The University of Texas at Austin (UT) is a leader in unconventional energy resources research, particularly shale reservoirs. That’s according to one of this year’s Equinor Fellows, Sebastian Ramiro-Ramirez, a graduate research assistant at UTIG and a PhD student at the University of Texas Jackson School of Geosciences, who was awarded over $60,000 to study the rock properties of unconventional oil and gas reservoirs.
“It’s a great feeling,” said Sebastian, “because it recognizes the great work our research group and many others are doing at UT.”
The Equinor Fellows Steering Committee described this year’s selection as very competitive and confirmed that Sebastian’s research proposal and achievement were significant.
Sebastian said that the fellowship was a great personal achievement. “I learned I’d been selected right after class,” said Sebastian. “I came out of class feeling the same way I did after I passed my qualifying exams – it was such a great feeling!”
Sebastian’s PhD advisor, Peter Flemings, who is a Professor at the Jackson School’s Department of Geological Sciences and a senior UTIG research scientist said: “Sebastian’s selection as an Equinor Fellow recognizes the contributions our group is making to understand the in-situ flow behavior of very low permeability, so called ‘nano-Darcy’ rocks. More importantly, it recognizes Sebastian’s ability to both make these measurements and recognize their role in the larger scale processes of production from shale.” Flemings also holds the Jackson Chair in Energy and Mineral Resources at the University of Texas at Austin.
In conventional reservoirs, oil and gas collect and form subsurface pools within permeable rock, such as sandstone, becoming trapped beneath a ‘cap’ of impermeable rock. Unlike sandstone, shale has very low permeability with only very tiny pores. Extracting hydrocarbons from these requires very different methods, such as hydraulic fracturing: for this reason, shales are known as unconventional reservoirs. UT has decades of experience studying the geological characteristics and geophysics of unconventional reservoirs through work led by the Bureau of Economic Geology and Department of Petroleum and Geosystems Engineering supported by UTIG and the Department of Geological Sciences.
Peter Flemings’ research group, of which Sebastian is a member, specializes in measuring how fluids flow in the high-pressure environment where such rocks are found. According to Flemings, this requires incredibly expensive equipment, very experienced researchers, and patience.
“There is nobody that competes with us in this sphere,” said Flemings. “We are one of the more experienced groups to understand the broad problem of how rocks relate to pressure and stress and ultimately the implications for production. In fact, Sebastian’s proposal sits right at this interface.”
Although unconventional reservoirs are likely to play a significant part in meeting the worlds energy needs for the future, their extraction is costly, risky and typically inefficient. Athma Ram Bhandari, a research associate at UTIG, says that work conducted at UT’s state-of-the-art shale geomechanics lab by Sebastian and others in the Flemings research group is key to maximizing and maintaining production from unconventional energy resources.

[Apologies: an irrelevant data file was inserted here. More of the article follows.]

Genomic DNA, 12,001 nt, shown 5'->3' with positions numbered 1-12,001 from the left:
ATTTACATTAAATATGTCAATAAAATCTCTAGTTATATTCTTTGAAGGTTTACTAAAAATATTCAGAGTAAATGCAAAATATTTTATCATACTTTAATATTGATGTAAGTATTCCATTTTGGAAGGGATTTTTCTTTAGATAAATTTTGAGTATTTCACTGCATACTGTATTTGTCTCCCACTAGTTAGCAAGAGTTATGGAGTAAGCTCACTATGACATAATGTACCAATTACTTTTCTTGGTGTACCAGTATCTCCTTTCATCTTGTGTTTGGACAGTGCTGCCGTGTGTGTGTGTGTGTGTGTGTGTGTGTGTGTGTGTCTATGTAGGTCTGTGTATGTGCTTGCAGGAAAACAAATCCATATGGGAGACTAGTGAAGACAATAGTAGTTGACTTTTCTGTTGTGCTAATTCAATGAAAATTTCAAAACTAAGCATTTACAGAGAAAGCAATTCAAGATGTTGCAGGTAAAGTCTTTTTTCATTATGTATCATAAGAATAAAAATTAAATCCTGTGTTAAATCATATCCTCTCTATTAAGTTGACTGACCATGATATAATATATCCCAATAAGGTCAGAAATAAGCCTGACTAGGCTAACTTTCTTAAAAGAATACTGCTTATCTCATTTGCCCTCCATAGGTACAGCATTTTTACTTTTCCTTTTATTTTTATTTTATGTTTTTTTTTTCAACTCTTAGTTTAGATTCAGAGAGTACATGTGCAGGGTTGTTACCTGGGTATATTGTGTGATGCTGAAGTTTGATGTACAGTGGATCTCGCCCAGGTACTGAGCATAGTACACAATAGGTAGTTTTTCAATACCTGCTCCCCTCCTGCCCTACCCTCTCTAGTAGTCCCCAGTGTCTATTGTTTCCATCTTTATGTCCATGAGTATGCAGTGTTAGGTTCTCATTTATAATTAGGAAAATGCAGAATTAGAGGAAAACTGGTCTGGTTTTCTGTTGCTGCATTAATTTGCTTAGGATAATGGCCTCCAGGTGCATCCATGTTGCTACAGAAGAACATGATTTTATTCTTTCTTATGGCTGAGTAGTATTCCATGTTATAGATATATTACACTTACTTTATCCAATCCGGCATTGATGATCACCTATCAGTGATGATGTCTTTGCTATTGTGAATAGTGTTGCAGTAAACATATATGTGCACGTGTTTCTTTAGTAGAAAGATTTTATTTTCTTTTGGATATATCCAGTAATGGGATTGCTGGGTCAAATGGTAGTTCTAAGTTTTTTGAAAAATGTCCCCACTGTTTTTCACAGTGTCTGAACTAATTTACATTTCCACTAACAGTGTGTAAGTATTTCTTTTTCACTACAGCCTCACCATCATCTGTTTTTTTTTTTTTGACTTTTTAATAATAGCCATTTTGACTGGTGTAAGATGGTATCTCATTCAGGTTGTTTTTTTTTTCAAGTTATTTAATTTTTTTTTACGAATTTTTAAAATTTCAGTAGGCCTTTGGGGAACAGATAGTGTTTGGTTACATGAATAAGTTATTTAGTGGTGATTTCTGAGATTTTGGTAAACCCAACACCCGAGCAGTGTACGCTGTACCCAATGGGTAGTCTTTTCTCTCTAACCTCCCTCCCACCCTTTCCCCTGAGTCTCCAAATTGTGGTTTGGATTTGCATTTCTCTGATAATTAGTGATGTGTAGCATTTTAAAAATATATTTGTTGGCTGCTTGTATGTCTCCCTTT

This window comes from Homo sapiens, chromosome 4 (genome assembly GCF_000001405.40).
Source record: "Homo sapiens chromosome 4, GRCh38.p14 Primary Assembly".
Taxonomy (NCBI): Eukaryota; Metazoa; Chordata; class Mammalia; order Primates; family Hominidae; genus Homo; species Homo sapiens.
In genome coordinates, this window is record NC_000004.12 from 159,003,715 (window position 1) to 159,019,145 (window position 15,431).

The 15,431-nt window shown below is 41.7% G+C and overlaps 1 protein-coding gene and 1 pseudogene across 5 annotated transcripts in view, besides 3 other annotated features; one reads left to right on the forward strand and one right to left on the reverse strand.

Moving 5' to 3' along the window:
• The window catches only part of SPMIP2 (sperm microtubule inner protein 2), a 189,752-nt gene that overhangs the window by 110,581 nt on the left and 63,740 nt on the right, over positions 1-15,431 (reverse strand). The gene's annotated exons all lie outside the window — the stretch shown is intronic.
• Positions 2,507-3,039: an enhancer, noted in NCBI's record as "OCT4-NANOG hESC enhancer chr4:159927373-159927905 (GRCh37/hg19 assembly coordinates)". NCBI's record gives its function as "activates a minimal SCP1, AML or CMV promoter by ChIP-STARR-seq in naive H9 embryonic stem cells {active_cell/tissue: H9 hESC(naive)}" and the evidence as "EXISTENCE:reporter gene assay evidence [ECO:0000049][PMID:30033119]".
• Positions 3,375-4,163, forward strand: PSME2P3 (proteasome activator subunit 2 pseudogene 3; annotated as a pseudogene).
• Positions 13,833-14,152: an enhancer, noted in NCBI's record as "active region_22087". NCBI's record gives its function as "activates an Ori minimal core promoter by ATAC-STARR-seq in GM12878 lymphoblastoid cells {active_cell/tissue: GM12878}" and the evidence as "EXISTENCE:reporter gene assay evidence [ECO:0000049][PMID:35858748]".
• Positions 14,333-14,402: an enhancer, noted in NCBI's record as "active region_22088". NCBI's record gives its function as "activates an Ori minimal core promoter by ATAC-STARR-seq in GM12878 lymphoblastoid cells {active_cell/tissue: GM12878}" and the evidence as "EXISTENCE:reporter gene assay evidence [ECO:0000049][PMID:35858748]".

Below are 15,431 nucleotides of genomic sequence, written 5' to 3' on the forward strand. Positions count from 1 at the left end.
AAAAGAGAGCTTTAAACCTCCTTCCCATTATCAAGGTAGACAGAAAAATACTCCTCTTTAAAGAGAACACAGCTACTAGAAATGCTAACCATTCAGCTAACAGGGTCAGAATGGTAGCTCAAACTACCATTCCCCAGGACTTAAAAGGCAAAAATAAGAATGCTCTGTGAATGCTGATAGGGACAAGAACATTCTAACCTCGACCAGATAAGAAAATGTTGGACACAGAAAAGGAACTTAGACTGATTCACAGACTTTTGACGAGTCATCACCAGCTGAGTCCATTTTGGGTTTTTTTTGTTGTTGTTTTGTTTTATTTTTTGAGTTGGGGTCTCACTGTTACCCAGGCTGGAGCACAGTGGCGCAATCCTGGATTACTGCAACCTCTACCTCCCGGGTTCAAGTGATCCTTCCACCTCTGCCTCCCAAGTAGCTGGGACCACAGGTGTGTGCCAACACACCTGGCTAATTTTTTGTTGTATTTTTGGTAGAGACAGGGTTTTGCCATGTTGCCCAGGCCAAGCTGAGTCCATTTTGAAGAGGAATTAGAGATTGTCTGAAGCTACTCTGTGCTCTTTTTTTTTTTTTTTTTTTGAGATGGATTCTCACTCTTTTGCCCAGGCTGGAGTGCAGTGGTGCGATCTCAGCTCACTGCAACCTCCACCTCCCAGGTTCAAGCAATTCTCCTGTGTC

“Our research also has broad implications in environmentally important issues,” added Dr. Bhandari, “for example, carbon capture methods such as geological carbon sequestration and the secure geological disposal of radioactive waste.”
The fellowship will fund Sebastian to study how fluids and rocks interact in unconventional reservoirs. Understanding how fluids move through these reservoirs is important to industry scientists who can use this information to improve hydraulic fracturing designs and predict how much oil can be extracted from a particular reservoir.
Sebastian explains that although hydraulic fracturing, or fracking, has been around since the 1970s, it is far from perfect and only became economically viable in the last decade. The process involves creating fractures in shale rock deep underground by injecting water, or another ‘fracking fluid’, at high pressure. Hydrocarbons trapped in the shale are able to flow up the artificially created fractures and into the well. “The problem is they don’t really know what these fractures look like, their extension and geometry, or how fluid flows through the rocks around them,” explained Sebastian. “If we can understand the physics in this process and explain the petrophysical properties of the rocks surrounding the fractures it will be very important for production.”
Sebastian plans to combine his own lab work with field data from a ‘Mini Frac’ test, essentially a small-scale hydraulic fracture where water is injected into a well to create a small, measurable fracture. Sebastian will compare the permeability estimated from the ‘Mini Frac’ test data with what his own lab measures to build realistic simulations that industry can use to design future well completion designs.
“This kind of test is a new field for me and takes me out of my comfort zone,” said Sebastian, “but I worked very hard to quickly broaden my knowledge so it’s a great feeling to receive this acknowledgment.”
Sebastian says his research will also be important for a process called enhanced oil recovery, where liquid or gas can be used to sweep up any remaining hydrocarbons within a reservoir, helping companies extract the most out of each well and making production more efficient.
Sebastian was officially recognized as a fellow on Wednesday, April 24, 2019, during a ceremony at the UT Club hosted by the Equinor Fellows steering committee. The steering committee is made up of Equinor representatives and UT research scientists from the Bureau of Economic Geology and the University of Texas at Austin Department of Petroleum and Geosystems Engineering.